FAQs About Preparing Your Home For Sale
Q: I have a limited budget to prepare my home for sale, what’s the best use of my funds:
A: A storage Unit! Seriously. A clean and sparse home can forgive a multitude of sins (like an ugly countertop or vinyl floor, a unique floor plan or smaller bedrooms). Get rid of the layers of your “stuff” and let people start to imagine the possibilities. Starting with a clean (literally) and almost blank slate will do that. Think of staging your home like creating a template for the next owner.
Q: What should I do to prepare my home for pictures?
A: Ideally, a home should be fairly sparse for photos. Enough furniture to give perspective on the size of rooms, but not so much that it overwhelms the space or distracts. Although we often hear “neutral” as the key word in selling a home, having some pops of color does make a difference and catches the eye. As a quick checklist to prepare for photos:
- All counters completely cleared
- TVs off!
- Toilet seats down!
- Evidence of pets removed
- Beds made
- Toy boxes moved, book shelves straightened (or go ahead and pack them up since you’ll be moving soon anyway!)
- When possible, no more than 3 pieces of large furniture per room
- Windows open, lots of light
Q: Do you believe in the St. Joseph Statue?
A: (You may have to Google St. Joseph Statue, if you aren’t sure what I’m talking about). Here’s what I know, and I know, It’s going to sound weird, but…. Homes that have good, positive vibes going out sell quicker. Every time. Buyers can sense when a home has worry, sadness or desperation associated with it and even though the buyer may not be able to explain it, the buyer is less interested in that home. If following the St. Joseph ritual is a way that you can send out good vibes and create positivity around your home. Go for it! Thus ends Deb’s moment of now-you-know-I’m-originally-from-California-because-that-was-a-little-kooky. Back to my typical Midwestern sensibilities.
FAQs About Choosing a Realtor and Pricing
Q: What questions should I ask when interviewing a Realtor?
A: Overall, I would advise people to search out a Realtor who has experience, a proven track record and at the same time listens to your family’s goals and needs and keeps those top of mind. Some of that is more gut feeling than anything else, but here are some questions to be sure to ask:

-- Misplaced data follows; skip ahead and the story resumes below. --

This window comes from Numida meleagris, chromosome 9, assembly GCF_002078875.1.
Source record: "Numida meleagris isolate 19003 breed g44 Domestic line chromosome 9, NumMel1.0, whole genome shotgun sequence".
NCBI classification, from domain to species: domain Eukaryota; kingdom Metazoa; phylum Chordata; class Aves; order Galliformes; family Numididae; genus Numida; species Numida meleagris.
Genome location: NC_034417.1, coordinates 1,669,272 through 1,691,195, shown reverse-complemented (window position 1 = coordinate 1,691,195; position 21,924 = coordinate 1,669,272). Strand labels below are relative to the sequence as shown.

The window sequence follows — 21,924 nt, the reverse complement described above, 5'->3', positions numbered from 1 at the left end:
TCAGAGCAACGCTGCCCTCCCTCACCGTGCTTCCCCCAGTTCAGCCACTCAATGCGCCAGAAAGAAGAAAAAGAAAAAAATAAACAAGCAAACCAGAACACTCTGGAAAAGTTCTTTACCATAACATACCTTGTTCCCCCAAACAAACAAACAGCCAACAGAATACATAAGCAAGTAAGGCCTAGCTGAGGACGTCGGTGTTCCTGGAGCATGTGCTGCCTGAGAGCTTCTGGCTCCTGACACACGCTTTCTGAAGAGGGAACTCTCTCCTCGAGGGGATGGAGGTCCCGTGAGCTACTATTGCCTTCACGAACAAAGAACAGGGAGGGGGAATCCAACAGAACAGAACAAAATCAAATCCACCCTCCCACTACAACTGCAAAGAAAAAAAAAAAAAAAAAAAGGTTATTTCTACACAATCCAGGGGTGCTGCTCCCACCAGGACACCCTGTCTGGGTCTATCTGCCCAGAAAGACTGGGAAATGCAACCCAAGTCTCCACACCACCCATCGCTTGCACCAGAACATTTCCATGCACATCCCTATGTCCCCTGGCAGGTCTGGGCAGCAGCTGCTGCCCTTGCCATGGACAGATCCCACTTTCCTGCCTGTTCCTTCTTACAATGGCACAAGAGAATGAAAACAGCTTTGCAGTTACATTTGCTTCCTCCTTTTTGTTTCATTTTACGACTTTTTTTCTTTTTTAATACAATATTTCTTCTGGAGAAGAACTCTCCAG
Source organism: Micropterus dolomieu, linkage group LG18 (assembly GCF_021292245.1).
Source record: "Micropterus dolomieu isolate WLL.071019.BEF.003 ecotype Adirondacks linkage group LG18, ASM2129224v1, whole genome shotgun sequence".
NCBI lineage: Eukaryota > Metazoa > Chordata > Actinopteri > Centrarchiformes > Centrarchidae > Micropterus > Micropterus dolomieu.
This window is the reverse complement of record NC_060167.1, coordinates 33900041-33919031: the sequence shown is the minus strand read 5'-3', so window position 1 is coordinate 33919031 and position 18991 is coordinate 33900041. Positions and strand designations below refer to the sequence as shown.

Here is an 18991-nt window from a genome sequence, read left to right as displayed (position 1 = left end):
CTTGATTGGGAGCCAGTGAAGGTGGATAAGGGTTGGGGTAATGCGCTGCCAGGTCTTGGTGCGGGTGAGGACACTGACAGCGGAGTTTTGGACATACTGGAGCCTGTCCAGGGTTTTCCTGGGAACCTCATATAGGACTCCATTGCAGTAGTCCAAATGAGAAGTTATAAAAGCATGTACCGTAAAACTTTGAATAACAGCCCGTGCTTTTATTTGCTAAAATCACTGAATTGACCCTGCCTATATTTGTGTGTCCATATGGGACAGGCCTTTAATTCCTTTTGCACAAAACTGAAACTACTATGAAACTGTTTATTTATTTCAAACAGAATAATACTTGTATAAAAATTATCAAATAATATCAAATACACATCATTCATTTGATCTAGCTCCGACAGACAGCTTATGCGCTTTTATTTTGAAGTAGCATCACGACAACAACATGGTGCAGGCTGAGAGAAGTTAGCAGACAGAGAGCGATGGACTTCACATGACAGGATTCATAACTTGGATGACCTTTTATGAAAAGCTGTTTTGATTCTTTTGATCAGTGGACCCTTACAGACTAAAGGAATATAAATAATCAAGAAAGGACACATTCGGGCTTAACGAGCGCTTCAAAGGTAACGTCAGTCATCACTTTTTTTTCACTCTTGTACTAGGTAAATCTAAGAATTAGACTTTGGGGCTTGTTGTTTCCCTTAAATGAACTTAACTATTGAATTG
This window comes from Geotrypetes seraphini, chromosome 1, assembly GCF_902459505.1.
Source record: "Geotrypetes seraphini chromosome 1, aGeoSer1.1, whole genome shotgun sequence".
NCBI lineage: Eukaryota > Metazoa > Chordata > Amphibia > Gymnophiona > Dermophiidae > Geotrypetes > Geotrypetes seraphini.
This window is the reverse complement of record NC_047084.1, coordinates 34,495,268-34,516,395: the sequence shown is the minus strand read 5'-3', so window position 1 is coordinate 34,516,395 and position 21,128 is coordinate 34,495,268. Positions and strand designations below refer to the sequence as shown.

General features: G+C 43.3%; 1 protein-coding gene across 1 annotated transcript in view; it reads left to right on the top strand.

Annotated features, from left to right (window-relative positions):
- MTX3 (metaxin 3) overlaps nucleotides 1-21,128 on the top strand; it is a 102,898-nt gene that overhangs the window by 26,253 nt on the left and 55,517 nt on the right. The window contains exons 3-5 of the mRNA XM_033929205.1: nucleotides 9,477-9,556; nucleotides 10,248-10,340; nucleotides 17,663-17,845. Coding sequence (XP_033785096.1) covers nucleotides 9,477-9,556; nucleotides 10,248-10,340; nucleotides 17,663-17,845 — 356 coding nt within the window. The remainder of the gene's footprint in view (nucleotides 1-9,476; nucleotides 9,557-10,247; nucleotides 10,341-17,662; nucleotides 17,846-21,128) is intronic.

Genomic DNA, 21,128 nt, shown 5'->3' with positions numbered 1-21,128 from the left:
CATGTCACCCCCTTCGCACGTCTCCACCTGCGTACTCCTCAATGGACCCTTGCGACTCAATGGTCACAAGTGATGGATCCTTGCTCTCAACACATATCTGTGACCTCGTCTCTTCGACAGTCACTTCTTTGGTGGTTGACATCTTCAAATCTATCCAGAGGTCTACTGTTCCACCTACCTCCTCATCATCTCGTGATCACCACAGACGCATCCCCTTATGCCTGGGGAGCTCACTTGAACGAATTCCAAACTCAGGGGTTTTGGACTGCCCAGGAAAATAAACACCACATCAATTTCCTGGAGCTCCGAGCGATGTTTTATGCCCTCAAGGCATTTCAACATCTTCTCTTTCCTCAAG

- What is your process for scheduling showings? Are showing requests available 7 days a week, even after business hours? (So important to make the property easy to show.)
- What is your process for getting feedback after a showing? How often are you successful getting feedback?
- What are some challenges you’ve encountered once you’ve had an accepted offer and are trying to get it to the closing table? What sets you apart from other Realtors in handling those challenges?
- What techniques do you have to make my listing stand out from all the others online?
- How often do you communicate with sellers? What kind of listing reports can you provide?
Q: Is commission negotiable?
A: Yes. Realtors set their commission rates based on lots of things including accessibility to agent (do they work 7 days a week helping you meet your needs), advertising, experience, price of home being sold and lots of other factors. Be sure to take all of that into account when discussing commission with Realtors.
Q: What closing costs will I have?
A: It’s different than when you bought your home since most of your closing costs were associated with obtaining a mortgage. Your costs for selling include commission, title insurance, property tax prorations and the settlement fee charged by the title company to perform the closing. Other costs may be negotiated by the buyer, such as seller contribution to buyer’s closing costs or a home warranty. Make sure that your Realtor provides you with an estimated cost worksheet to help you understand your bottom line.
Q: How do I know how to price my home?
A: Your realtor should do a market analysis to compare your home’s amenities with other similar homes that have recently sold to come up with a suggested price. However, the price at which a home can sell is, in the end, determined by the same old economic principles we learned about in school – Supply and Demand. A realtor works hard to determine what the possible demand will be and how the value of your home will be perceived by others, but these factors can sometimes be educated guesses and you should be prepared to make adjustments if the market is telling you that you to (ie no showings).